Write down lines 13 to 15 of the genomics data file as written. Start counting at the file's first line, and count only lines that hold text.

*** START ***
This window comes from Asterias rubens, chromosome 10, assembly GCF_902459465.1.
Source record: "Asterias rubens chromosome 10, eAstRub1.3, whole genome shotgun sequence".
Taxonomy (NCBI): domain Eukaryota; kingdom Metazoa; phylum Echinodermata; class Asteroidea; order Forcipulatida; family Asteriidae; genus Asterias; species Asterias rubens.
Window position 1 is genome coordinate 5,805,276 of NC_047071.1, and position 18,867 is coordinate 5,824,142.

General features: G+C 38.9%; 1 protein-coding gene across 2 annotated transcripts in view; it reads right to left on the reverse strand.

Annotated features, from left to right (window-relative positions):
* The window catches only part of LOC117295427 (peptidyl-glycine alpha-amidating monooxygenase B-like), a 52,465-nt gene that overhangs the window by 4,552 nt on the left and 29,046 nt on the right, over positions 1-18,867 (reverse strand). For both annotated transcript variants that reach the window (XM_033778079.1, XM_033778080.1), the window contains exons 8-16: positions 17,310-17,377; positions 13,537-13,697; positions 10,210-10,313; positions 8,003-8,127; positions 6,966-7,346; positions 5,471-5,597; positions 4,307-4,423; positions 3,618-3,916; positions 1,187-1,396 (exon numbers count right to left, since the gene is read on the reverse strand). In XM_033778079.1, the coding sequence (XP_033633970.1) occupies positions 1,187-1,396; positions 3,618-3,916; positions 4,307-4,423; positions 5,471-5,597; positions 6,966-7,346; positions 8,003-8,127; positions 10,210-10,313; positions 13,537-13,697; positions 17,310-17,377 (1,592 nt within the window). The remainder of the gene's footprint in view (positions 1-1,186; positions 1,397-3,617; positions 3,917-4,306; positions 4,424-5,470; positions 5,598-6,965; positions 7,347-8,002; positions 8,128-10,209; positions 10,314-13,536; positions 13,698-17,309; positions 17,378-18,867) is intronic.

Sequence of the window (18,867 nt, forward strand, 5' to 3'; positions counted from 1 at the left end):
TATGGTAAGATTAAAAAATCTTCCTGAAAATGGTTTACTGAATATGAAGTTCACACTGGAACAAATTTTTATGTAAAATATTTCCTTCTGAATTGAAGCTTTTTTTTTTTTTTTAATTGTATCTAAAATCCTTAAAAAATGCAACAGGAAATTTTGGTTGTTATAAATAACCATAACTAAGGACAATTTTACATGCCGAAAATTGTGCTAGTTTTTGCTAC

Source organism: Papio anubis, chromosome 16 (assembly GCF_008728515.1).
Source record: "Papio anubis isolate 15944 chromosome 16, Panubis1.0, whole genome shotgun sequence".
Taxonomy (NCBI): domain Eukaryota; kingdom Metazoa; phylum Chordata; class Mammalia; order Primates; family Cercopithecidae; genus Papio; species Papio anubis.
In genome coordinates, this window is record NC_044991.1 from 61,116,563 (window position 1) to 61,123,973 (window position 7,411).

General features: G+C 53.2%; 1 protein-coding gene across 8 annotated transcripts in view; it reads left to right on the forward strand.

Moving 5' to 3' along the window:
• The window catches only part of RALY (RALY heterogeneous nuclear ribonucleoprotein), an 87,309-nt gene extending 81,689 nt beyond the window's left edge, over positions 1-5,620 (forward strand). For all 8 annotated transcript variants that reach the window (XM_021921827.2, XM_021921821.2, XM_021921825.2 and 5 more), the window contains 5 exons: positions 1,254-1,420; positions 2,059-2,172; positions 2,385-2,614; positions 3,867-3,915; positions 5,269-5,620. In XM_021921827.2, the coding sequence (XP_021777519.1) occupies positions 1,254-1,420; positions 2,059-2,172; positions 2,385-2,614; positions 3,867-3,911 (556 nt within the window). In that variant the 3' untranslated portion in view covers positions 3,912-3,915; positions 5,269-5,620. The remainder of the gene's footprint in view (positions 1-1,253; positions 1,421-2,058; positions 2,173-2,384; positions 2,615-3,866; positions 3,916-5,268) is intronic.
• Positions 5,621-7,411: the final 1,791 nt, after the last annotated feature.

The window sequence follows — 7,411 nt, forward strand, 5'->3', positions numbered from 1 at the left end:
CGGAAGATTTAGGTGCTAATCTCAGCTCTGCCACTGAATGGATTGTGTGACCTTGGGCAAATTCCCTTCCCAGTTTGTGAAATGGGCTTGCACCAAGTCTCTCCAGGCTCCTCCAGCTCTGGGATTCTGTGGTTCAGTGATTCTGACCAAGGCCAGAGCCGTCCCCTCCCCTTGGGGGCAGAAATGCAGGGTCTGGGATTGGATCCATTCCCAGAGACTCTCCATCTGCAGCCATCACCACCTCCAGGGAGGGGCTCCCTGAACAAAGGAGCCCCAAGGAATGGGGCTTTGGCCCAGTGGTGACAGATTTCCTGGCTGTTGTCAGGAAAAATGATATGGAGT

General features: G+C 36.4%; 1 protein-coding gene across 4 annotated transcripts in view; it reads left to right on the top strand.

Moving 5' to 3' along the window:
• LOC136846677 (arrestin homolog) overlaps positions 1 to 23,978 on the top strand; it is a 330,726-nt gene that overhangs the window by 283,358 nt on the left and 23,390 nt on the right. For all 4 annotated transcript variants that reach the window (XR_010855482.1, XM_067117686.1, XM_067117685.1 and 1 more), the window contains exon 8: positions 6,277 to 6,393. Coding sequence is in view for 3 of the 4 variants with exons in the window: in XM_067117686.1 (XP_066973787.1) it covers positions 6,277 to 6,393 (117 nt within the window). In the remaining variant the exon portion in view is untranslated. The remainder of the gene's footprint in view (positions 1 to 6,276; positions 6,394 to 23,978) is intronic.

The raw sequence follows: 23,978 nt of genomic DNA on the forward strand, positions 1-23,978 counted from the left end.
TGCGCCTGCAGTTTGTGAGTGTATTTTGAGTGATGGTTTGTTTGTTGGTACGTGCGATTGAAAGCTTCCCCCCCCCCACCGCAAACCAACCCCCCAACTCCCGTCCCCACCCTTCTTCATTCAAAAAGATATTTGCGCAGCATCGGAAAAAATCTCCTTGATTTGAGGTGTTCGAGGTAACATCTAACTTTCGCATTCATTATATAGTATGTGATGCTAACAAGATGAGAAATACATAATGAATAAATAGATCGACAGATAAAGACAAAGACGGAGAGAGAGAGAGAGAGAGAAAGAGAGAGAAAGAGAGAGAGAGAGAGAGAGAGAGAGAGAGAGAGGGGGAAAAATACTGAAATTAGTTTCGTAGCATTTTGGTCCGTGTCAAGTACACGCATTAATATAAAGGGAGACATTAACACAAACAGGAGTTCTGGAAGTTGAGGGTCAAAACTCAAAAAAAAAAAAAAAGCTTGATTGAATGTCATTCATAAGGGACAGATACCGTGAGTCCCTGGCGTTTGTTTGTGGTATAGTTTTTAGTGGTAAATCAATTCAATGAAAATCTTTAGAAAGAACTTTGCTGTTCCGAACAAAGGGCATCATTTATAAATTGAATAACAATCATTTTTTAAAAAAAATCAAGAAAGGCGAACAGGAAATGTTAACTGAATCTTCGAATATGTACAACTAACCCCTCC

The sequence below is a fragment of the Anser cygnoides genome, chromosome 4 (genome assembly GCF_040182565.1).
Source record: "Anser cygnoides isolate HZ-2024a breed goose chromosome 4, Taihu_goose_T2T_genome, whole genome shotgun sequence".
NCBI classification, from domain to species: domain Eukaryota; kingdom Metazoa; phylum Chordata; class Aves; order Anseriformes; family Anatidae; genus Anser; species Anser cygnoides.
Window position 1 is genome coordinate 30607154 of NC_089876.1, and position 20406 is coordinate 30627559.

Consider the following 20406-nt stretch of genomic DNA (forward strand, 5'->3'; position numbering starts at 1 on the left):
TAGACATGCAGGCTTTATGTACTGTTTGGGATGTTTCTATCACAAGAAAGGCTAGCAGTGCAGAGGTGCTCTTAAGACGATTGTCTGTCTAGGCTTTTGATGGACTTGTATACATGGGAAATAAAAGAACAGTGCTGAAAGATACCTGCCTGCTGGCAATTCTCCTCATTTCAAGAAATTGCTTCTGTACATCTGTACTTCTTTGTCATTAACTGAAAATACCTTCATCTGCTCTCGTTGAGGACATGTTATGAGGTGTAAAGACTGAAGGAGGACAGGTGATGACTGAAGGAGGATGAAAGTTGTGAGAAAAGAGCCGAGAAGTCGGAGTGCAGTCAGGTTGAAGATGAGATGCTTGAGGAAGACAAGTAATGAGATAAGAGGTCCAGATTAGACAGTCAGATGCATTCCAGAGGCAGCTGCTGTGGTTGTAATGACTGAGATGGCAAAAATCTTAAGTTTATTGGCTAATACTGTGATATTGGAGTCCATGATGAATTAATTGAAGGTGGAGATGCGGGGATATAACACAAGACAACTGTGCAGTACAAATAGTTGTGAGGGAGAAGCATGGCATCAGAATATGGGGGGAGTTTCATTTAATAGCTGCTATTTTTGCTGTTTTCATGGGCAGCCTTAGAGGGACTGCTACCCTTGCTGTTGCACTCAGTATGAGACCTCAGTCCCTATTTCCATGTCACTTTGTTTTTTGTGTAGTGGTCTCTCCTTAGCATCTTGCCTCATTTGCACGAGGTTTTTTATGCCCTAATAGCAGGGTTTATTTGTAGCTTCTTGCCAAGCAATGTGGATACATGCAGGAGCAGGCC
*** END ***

In genome coordinates, this window is record NC_044991.1 from 61,116,563 (window position 1) to 61,123,973 (window position 7,411).

General features: G+C 53.2%; 1 protein-coding gene across 8 annotated transcripts in view; it reads left to right on the forward strand.

Moving 5' to 3' along the window: